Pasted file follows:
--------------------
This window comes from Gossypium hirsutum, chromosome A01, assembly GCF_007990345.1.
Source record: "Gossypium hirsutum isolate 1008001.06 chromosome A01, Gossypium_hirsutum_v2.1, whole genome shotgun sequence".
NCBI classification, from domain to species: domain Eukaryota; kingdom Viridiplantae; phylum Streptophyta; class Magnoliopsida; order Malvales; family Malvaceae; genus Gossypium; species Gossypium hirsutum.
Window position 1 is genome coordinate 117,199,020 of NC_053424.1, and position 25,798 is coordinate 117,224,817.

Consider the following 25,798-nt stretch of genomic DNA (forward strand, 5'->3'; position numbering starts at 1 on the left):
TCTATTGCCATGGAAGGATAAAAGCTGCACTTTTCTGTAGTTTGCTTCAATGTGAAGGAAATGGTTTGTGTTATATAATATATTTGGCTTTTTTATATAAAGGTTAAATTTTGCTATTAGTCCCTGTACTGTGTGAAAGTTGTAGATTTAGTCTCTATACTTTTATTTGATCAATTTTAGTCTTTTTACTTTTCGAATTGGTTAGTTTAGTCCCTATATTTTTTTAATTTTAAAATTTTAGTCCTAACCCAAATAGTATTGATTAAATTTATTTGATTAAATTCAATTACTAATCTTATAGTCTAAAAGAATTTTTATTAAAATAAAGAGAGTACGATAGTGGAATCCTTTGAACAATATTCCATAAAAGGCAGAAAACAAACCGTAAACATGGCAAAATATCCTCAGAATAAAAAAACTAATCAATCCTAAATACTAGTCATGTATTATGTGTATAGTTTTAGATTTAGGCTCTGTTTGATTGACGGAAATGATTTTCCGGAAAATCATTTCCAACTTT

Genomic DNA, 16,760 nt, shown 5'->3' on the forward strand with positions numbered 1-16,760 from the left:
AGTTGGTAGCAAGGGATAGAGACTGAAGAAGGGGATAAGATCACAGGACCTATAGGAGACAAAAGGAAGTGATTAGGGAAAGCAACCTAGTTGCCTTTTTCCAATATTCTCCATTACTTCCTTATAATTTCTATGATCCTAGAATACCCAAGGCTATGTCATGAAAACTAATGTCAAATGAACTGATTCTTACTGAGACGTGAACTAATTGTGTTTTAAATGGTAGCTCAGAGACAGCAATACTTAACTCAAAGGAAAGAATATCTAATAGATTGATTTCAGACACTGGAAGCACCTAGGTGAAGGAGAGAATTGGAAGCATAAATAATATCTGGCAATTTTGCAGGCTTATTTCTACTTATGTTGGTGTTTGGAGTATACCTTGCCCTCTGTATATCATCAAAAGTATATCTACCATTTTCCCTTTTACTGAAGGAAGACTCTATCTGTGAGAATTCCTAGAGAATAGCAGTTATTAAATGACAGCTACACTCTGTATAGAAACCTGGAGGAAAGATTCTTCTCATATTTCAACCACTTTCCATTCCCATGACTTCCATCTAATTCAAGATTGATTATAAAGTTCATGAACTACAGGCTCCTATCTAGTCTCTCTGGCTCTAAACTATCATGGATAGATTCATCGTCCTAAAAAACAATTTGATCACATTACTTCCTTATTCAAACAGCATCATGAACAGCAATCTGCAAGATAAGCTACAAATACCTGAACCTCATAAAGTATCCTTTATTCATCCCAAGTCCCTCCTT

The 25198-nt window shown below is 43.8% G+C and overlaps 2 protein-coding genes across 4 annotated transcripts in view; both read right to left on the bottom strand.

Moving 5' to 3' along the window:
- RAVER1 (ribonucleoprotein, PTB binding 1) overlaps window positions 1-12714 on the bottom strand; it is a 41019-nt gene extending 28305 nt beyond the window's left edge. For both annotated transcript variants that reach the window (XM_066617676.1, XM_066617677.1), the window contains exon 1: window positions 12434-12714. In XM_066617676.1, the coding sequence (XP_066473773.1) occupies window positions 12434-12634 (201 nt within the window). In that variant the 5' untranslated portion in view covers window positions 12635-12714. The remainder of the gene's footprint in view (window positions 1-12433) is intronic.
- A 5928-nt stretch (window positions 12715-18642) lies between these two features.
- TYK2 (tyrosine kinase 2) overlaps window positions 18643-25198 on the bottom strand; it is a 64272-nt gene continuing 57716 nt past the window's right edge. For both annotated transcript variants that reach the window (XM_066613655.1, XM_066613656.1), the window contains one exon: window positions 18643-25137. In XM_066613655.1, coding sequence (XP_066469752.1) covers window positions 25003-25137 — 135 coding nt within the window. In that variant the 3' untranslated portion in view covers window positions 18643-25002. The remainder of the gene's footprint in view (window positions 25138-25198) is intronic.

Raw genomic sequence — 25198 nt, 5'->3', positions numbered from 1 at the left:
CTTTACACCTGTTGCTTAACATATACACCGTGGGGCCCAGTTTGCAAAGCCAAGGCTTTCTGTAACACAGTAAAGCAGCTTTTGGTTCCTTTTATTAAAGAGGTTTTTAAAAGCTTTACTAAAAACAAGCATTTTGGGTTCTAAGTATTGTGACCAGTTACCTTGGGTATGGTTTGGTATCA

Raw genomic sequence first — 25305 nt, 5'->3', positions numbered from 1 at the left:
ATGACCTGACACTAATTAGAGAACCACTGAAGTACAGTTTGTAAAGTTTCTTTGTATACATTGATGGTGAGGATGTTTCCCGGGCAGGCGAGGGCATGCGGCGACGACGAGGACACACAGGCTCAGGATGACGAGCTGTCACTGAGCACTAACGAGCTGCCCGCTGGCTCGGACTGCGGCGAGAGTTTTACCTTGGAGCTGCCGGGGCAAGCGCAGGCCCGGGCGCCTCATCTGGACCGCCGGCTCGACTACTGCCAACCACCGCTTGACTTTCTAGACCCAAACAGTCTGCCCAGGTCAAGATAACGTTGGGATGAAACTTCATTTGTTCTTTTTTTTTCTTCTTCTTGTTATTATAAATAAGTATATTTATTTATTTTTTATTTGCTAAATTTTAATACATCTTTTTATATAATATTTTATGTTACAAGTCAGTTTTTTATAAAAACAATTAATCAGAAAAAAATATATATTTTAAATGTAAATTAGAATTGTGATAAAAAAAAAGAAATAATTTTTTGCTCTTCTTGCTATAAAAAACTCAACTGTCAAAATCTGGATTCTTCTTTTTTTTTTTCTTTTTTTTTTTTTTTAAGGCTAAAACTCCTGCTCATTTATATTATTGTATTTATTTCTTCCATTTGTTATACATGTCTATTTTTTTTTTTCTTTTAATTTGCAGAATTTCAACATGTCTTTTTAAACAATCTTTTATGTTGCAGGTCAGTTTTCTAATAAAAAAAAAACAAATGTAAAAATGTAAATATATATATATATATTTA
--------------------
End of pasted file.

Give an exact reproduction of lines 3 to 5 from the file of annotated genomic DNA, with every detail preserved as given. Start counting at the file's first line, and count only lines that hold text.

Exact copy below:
NCBI classification, from domain to species: domain Eukaryota; kingdom Viridiplantae; phylum Streptophyta; class Magnoliopsida; order Malvales; family Malvaceae; genus Gossypium; species Gossypium hirsutum.
Window position 1 is genome coordinate 117,199,020 of NC_053424.1, and position 25,798 is coordinate 117,224,817.

Consider the following 25,798-nt stretch of genomic DNA (forward strand, 5'->3'; position numbering starts at 1 on the left):